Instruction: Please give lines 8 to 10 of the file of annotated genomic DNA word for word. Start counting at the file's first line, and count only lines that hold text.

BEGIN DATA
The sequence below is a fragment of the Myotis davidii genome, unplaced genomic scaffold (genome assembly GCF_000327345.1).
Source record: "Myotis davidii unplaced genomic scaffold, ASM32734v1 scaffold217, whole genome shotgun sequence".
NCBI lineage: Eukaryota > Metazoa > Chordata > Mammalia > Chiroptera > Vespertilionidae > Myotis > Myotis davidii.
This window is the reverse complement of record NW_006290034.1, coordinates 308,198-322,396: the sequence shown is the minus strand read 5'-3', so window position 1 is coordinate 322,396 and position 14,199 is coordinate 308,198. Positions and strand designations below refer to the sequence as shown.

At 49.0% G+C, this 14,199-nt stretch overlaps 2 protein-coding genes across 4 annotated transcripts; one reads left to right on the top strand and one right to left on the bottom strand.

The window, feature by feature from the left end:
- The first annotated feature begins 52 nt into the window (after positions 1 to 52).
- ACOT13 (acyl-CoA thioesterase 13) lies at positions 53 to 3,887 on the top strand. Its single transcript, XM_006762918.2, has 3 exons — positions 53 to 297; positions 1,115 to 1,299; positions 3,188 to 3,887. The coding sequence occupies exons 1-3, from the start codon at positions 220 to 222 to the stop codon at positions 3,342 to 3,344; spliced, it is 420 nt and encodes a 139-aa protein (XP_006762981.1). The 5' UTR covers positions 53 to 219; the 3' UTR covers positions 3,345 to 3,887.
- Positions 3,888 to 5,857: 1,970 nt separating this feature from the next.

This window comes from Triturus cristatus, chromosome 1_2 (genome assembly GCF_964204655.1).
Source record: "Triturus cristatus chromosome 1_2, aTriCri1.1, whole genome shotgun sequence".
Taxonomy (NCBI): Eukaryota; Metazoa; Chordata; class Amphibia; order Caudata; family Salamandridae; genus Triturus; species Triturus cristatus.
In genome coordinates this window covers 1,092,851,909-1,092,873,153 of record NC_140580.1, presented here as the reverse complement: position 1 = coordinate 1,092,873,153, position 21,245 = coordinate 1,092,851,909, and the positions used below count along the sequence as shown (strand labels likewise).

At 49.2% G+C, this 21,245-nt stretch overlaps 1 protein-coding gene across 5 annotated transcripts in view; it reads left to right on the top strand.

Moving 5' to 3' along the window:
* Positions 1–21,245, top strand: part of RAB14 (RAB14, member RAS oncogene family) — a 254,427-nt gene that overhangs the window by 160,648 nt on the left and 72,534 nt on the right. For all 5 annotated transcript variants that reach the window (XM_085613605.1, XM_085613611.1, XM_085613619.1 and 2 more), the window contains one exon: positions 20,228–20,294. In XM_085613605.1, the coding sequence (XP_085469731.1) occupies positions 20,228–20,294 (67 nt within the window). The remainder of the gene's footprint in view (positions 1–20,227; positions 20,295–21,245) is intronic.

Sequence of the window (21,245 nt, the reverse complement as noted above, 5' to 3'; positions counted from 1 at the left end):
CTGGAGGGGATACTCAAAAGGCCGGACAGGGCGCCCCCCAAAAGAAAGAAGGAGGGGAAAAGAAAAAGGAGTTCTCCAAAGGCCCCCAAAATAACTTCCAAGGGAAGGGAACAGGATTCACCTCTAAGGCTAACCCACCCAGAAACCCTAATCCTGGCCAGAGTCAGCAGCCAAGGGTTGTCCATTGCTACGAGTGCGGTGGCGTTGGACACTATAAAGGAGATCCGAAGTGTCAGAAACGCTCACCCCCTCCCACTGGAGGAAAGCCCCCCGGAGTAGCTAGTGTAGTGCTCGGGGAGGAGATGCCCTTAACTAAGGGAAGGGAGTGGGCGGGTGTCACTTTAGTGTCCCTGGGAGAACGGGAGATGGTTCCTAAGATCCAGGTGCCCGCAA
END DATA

- ACOT13 (acyl-CoA thioesterase 13) lies at positions 53 to 3,887 on the top strand. Its single transcript, XM_006762918.2, has 3 exons — positions 53 to 297; positions 1,115 to 1,299; positions 3,188 to 3,887. The coding sequence occupies exons 1-3, from the start codon at positions 220 to 222 to the stop codon at positions 3,342 to 3,344; spliced, it is 420 nt and encodes a 139-aa protein (XP_006762981.1). The 5' UTR covers positions 53 to 219; the 3' UTR covers positions 3,345 to 3,887.
- Positions 3,888 to 5,857: 1,970 nt separating this feature from the next.

This window comes from Triturus cristatus, chromosome 1_2 (genome assembly GCF_964204655.1).